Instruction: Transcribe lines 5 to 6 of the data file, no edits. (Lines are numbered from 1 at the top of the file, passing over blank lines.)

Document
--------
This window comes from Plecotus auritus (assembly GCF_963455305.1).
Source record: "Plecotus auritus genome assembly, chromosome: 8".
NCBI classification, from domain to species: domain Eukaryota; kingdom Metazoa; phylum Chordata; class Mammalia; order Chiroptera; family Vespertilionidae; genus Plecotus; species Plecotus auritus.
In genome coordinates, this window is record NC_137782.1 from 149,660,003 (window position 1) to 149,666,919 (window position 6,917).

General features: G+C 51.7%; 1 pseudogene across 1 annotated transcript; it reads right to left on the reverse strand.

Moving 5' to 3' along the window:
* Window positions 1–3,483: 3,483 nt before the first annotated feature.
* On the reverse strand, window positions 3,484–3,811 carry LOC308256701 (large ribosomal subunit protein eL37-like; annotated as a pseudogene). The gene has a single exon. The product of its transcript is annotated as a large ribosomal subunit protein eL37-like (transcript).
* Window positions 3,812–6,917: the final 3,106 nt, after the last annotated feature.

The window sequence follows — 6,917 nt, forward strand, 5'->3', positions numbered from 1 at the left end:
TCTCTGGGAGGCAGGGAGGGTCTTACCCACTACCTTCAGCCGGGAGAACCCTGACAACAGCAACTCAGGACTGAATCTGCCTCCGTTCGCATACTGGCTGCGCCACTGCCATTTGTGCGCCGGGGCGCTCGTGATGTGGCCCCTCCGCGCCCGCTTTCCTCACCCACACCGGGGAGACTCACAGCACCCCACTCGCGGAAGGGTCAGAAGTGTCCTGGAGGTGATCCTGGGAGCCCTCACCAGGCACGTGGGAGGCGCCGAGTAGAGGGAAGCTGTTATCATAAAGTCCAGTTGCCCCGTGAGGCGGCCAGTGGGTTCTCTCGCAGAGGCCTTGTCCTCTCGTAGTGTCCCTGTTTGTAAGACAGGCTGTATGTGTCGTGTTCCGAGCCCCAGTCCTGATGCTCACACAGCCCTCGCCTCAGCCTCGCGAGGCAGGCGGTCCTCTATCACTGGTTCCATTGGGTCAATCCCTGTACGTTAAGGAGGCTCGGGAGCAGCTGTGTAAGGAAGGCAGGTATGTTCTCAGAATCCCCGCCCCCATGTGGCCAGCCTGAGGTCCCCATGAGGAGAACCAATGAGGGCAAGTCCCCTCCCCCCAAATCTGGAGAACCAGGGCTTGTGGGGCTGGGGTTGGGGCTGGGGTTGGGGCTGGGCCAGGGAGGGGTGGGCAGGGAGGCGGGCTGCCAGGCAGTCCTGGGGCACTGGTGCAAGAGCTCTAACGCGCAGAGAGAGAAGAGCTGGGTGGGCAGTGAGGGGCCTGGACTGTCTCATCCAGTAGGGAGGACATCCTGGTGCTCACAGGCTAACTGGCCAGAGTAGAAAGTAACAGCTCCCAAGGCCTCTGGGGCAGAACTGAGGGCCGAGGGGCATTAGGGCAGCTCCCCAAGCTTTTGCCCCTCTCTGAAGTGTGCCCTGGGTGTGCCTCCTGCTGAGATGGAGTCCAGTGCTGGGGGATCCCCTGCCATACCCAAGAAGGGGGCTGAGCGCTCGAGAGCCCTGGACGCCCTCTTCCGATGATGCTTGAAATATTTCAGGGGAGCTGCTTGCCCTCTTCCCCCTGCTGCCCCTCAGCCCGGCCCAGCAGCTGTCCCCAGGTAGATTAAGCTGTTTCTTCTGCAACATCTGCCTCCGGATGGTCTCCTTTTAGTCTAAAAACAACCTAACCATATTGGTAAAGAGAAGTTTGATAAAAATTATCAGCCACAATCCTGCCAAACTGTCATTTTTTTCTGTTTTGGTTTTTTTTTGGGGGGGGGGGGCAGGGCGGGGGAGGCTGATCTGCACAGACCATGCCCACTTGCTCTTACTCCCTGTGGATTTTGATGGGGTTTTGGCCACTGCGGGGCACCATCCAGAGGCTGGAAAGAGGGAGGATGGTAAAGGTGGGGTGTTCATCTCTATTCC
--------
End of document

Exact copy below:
General features: G+C 51.7%; 1 pseudogene across 1 annotated transcript; it reads right to left on the reverse strand.

Moving 5' to 3' along the window: